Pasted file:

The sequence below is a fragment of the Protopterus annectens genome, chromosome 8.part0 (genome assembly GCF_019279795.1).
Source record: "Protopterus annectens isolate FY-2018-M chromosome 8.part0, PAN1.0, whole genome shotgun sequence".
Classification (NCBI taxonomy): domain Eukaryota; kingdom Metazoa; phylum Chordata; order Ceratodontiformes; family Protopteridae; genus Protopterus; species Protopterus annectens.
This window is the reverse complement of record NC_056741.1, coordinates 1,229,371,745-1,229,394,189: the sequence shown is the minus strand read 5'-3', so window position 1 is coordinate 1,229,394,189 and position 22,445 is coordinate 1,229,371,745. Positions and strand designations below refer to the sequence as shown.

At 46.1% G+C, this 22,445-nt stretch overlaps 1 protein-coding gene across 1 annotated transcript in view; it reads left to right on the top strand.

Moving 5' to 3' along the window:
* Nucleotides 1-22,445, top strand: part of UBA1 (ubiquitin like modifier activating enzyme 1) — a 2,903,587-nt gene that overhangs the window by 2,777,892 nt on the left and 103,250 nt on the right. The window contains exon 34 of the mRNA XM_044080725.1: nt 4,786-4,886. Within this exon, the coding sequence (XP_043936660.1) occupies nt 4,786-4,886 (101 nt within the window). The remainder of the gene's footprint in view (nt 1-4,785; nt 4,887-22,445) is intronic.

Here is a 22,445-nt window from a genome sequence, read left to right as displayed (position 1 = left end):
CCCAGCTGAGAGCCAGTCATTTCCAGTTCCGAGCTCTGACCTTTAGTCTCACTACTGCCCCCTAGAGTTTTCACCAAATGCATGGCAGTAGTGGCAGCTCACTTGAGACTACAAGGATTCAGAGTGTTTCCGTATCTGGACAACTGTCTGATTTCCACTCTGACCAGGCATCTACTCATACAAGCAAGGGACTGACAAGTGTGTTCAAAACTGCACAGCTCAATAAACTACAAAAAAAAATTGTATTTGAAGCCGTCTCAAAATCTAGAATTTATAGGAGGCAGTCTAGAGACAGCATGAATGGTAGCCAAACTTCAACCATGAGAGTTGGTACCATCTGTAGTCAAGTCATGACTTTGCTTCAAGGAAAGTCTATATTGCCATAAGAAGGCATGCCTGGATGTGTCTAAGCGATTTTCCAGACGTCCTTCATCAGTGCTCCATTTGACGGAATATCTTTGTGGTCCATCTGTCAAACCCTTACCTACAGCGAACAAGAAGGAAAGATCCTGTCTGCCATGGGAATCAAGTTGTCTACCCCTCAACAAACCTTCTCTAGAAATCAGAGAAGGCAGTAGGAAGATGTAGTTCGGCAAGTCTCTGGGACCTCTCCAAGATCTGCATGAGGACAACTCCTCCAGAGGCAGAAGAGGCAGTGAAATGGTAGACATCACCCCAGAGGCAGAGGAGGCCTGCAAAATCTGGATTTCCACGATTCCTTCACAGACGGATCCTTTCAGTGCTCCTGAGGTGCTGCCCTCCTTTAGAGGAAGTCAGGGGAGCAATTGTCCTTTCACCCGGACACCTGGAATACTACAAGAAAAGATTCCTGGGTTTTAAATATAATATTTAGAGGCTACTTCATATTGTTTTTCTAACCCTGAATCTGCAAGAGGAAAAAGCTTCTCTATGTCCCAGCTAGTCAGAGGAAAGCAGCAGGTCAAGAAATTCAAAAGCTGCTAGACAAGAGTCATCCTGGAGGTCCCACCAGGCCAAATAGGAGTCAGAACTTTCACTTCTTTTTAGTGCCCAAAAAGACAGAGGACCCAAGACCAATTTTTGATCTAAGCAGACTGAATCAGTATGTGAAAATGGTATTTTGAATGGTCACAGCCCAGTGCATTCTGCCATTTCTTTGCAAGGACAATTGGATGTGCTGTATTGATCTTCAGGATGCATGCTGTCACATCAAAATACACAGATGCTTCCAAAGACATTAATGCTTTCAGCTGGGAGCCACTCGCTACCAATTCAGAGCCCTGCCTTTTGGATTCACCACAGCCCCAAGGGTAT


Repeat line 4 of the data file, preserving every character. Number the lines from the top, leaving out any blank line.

This window is the reverse complement of record NC_056741.1, coordinates 1,229,371,745-1,229,394,189: the sequence shown is the minus strand read 5'-3', so window position 1 is coordinate 1,229,394,189 and position 22,445 is coordinate 1,229,371,745. Positions and strand designations below refer to the sequence as shown.